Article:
The second teaming of Paul Thomas Anderson and Daniel Day-Lewis is often beguiling and befuddling as well as the first British foray for the idiosyncratic, fastidious writer-director who has captivated and polarized audiences.
Phantom Thread may yield the same type of returns of Anderson's Inherent Vice or Punch-Drunk Love, but it does have the incomparable early sexagenarian Day-Lewis looking to cement another Oscar nod as eminent English dressmaker Reynolds Woodcock with much of the "action" occurring in his workshop. An orderly existence in 1956 London includes faithful, but similarly peremptory and unwelcomingly curt sister Cyril (Lesley Manville, who provides more shading along the way).
The nattily attired, if temperamental committed bachelor couturier who supplies the European upper crust is quite demanding and tests the etiquette of those around him. The attention given to his evening wear with messages and hair stitched into hems hasn't been seen like this on celluloid, but the disciplined but sensitive perfectionist looks to get out of an artistic rut with an unlikely afflatus.
In the rustic environs while having breakfast Woodcock (the surname carefully chosen) spots something besides the physical in the modest, if faintly maladroit reddish-brown coiffed waitress Alma (a surprising Vicky Krieps, a Luxembourg native, whose character happens to have the same name as a master of suspense's wife). From the candor coquettishness leading to dinner and a fitting in a gown, it's Reynolds wrapping the willful, mysterious lady as his enticing acquisition.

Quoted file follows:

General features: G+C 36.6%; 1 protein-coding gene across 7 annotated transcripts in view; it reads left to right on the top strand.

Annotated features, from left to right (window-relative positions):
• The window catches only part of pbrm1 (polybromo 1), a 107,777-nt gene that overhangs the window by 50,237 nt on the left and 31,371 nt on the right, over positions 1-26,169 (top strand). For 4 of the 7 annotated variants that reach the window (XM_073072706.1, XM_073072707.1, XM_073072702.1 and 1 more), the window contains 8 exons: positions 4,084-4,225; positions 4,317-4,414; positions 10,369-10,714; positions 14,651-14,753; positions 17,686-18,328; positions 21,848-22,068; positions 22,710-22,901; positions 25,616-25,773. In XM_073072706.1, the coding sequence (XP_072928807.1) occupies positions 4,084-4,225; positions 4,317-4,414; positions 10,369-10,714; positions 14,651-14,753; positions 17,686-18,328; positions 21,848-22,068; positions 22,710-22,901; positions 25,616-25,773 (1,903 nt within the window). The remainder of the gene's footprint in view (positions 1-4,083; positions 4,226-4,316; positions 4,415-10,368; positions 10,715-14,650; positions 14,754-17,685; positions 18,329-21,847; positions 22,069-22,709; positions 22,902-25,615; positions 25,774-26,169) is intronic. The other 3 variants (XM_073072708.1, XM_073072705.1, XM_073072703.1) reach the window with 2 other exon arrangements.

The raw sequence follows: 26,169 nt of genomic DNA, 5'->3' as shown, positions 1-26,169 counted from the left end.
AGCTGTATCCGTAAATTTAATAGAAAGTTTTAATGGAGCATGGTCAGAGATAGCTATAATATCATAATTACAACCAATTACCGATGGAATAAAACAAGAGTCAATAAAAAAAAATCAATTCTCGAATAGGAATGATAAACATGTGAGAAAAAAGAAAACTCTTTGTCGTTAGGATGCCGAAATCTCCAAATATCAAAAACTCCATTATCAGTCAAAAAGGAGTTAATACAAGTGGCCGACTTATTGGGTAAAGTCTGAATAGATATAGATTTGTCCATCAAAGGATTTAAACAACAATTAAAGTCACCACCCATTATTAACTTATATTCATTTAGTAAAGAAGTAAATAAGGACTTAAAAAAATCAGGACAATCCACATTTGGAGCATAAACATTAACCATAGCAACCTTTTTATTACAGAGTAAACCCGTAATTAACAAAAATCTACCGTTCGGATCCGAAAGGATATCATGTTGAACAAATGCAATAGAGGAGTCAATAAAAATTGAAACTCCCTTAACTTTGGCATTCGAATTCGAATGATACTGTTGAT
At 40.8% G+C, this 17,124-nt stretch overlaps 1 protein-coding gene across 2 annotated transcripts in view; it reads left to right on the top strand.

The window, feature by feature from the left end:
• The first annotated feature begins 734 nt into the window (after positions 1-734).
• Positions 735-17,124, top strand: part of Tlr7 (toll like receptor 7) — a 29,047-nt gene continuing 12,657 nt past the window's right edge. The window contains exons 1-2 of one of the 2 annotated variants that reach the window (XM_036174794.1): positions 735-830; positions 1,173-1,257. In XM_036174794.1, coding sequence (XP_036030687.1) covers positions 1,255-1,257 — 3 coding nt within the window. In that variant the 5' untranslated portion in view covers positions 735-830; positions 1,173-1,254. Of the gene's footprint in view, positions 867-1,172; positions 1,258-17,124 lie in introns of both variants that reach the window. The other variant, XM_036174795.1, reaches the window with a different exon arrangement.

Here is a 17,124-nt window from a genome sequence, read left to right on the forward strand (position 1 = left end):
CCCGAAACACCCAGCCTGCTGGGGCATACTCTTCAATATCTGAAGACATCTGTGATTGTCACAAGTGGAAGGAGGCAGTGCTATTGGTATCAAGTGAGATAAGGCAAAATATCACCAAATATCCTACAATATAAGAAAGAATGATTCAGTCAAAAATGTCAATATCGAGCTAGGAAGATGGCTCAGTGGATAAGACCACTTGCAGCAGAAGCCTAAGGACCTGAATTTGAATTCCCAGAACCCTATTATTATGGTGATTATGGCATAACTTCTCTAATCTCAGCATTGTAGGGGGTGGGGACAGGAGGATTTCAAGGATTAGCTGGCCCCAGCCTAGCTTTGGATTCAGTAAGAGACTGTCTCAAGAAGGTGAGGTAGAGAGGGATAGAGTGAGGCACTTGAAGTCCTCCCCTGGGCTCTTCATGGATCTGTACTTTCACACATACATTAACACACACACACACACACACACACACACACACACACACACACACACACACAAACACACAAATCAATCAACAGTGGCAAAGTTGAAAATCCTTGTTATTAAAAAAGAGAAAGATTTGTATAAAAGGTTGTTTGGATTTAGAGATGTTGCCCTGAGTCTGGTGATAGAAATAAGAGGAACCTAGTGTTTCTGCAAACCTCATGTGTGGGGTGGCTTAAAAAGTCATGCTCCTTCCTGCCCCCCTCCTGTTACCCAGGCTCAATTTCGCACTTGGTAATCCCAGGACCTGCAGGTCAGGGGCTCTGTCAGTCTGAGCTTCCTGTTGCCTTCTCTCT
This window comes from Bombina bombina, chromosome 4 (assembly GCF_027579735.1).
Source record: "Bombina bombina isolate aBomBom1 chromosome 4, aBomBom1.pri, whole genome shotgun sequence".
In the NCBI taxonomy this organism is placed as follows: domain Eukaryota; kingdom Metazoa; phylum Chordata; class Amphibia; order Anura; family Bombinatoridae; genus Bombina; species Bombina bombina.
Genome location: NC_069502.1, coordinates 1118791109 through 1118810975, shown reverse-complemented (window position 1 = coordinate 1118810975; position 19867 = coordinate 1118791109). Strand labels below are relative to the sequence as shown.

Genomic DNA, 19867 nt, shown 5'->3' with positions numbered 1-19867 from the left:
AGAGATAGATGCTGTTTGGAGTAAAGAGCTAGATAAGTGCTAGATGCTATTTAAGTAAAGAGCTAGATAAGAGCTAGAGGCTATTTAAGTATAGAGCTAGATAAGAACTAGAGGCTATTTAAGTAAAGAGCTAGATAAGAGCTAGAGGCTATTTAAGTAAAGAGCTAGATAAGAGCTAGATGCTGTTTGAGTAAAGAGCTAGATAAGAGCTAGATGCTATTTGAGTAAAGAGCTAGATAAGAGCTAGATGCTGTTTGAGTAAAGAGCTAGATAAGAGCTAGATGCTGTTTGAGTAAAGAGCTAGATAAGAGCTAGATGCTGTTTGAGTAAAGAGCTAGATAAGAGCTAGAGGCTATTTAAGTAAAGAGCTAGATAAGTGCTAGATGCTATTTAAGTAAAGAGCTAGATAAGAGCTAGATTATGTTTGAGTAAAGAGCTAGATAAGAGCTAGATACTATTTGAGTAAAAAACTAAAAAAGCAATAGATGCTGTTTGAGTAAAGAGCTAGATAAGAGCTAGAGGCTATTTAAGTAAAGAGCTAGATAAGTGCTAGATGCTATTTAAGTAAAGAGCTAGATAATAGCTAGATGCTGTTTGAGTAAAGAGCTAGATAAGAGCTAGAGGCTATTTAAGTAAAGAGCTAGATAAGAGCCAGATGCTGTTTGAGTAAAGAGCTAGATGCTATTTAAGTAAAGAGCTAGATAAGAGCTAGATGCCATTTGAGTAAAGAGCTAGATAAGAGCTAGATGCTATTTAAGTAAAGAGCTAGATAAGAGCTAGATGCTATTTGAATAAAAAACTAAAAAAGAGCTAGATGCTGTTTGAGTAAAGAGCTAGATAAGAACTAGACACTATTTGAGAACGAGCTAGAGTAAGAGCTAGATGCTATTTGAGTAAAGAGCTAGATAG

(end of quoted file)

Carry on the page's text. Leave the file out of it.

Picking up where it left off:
Some veteran cineastes will find connections to Golden Age melodramas, like 'Rebecca' (which starred Joan Fontaine and Laurence Olivier), at least in the earlier sections under what seems like a stuffy albatross. Until the blossoming relationship encroaches on the likenesses of siblings which empowers Alma beyond ardor, unleashing a gratification of erotic cruelty as an understanding comes from need and desire, notably in part where creative application is concerned.
Ill-treatment from driven auteurs isn't really new, but in his method proficiency Day-Lewis distinguishes the role with uncanny verisimilitude to engage the senses, making the most of what he's given. Even if it's not of the dominating quality as when he embodied Abraham Lincoln for Steven Spielberg (The Post) or sociopathic oilman Daniel Plainview for Anderson in There Will Be Blood.
Phantom Thread does have comedic life to spare as perverse and absurd as it may morph narratively from an exquisite lavishness. But, with amazing costume work by Mark Bridges, appropriately crisp lensing by Anderson (without credit), and especially Jonny Greenwood's extravagantly ornate use of piano and strings, the subdued becomes uniquely stitched with the pungent piquancy of a breakout Krieps.